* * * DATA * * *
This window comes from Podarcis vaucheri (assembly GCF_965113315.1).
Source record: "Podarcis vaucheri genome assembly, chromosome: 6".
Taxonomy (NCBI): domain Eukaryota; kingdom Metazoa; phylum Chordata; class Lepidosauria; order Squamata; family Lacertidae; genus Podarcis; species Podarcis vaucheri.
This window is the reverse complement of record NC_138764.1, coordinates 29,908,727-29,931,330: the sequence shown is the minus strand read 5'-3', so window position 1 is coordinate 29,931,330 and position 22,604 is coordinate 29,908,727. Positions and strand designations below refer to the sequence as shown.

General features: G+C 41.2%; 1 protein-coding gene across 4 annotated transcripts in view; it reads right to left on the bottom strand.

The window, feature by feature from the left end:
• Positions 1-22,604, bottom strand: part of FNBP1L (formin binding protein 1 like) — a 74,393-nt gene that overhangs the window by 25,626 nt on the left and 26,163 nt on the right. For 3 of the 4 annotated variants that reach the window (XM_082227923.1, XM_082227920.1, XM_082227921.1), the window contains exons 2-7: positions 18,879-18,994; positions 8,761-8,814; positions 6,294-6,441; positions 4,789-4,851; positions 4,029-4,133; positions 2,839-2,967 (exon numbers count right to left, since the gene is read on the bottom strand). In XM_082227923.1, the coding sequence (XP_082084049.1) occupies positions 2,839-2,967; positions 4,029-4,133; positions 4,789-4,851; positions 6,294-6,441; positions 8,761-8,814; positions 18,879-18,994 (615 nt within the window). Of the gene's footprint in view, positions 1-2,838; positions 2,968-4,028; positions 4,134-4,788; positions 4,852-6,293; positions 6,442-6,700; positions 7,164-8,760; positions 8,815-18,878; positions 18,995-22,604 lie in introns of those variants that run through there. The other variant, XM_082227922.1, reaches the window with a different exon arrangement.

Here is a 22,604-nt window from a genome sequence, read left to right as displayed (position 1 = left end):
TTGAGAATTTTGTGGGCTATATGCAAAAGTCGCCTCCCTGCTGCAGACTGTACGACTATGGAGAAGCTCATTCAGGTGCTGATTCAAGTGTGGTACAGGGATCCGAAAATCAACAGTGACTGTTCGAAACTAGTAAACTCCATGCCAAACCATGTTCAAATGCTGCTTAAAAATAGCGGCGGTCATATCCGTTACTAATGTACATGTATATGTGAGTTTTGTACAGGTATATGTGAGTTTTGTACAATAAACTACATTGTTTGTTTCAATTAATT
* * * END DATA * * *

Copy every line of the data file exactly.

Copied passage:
This window comes from Podarcis vaucheri (assembly GCF_965113315.1).
Source record: "Podarcis vaucheri genome assembly, chromosome: 6".
Taxonomy (NCBI): domain Eukaryota; kingdom Metazoa; phylum Chordata; class Lepidosauria; order Squamata; family Lacertidae; genus Podarcis; species Podarcis vaucheri.
This window is the reverse complement of record NC_138764.1, coordinates 29,908,727-29,931,330: the sequence shown is the minus strand read 5'-3', so window position 1 is coordinate 29,931,330 and position 22,604 is coordinate 29,908,727. Positions and strand designations below refer to the sequence as shown.

General features: G+C 41.2%; 1 protein-coding gene across 4 annotated transcripts in view; it reads right to left on the bottom strand.

The window, feature by feature from the left end:
• Positions 1-22,604, bottom strand: part of FNBP1L (formin binding protein 1 like) — a 74,393-nt gene that overhangs the window by 25,626 nt on the left and 26,163 nt on the right. For 3 of the 4 annotated variants that reach the window (XM_082227923.1, XM_082227920.1, XM_082227921.1), the window contains exons 2-7: positions 18,879-18,994; positions 8,761-8,814; positions 6,294-6,441; positions 4,789-4,851; positions 4,029-4,133; positions 2,839-2,967 (exon numbers count right to left, since the gene is read on the bottom strand). In XM_082227923.1, the coding sequence (XP_082084049.1) occupies positions 2,839-2,967; positions 4,029-4,133; positions 4,789-4,851; positions 6,294-6,441; positions 8,761-8,814; positions 18,879-18,994 (615 nt within the window). Of the gene's footprint in view, positions 1-2,838; positions 2,968-4,028; positions 4,134-4,788; positions 4,852-6,293; positions 6,442-6,700; positions 7,164-8,760; positions 8,815-18,878; positions 18,995-22,604 lie in introns of those variants that run through there. The other variant, XM_082227922.1, reaches the window with a different exon arrangement.

Here is a 22,604-nt window from a genome sequence, read left to right as displayed (position 1 = left end):
TTGAGAATTTTGTGGGCTATATGCAAAAGTCGCCTCCCTGCTGCAGACTGTACGACTATGGAGAAGCTCATTCAGGTGCTGATTCAAGTGTGGTACAGGGATCCGAAAATCAACAGTGACTGTTCGAAACTAGTAAACTCCATGCCAAACCATGTTCAAATGCTGCTTAAAAATAGCGGCGGTCATATCCGTTACTAATGTACATGTATATGTGAGTTTTGTACAGGTATATGTGAGTTTTGTACAATAAACTACATTGTTTGTTTCAATTAATT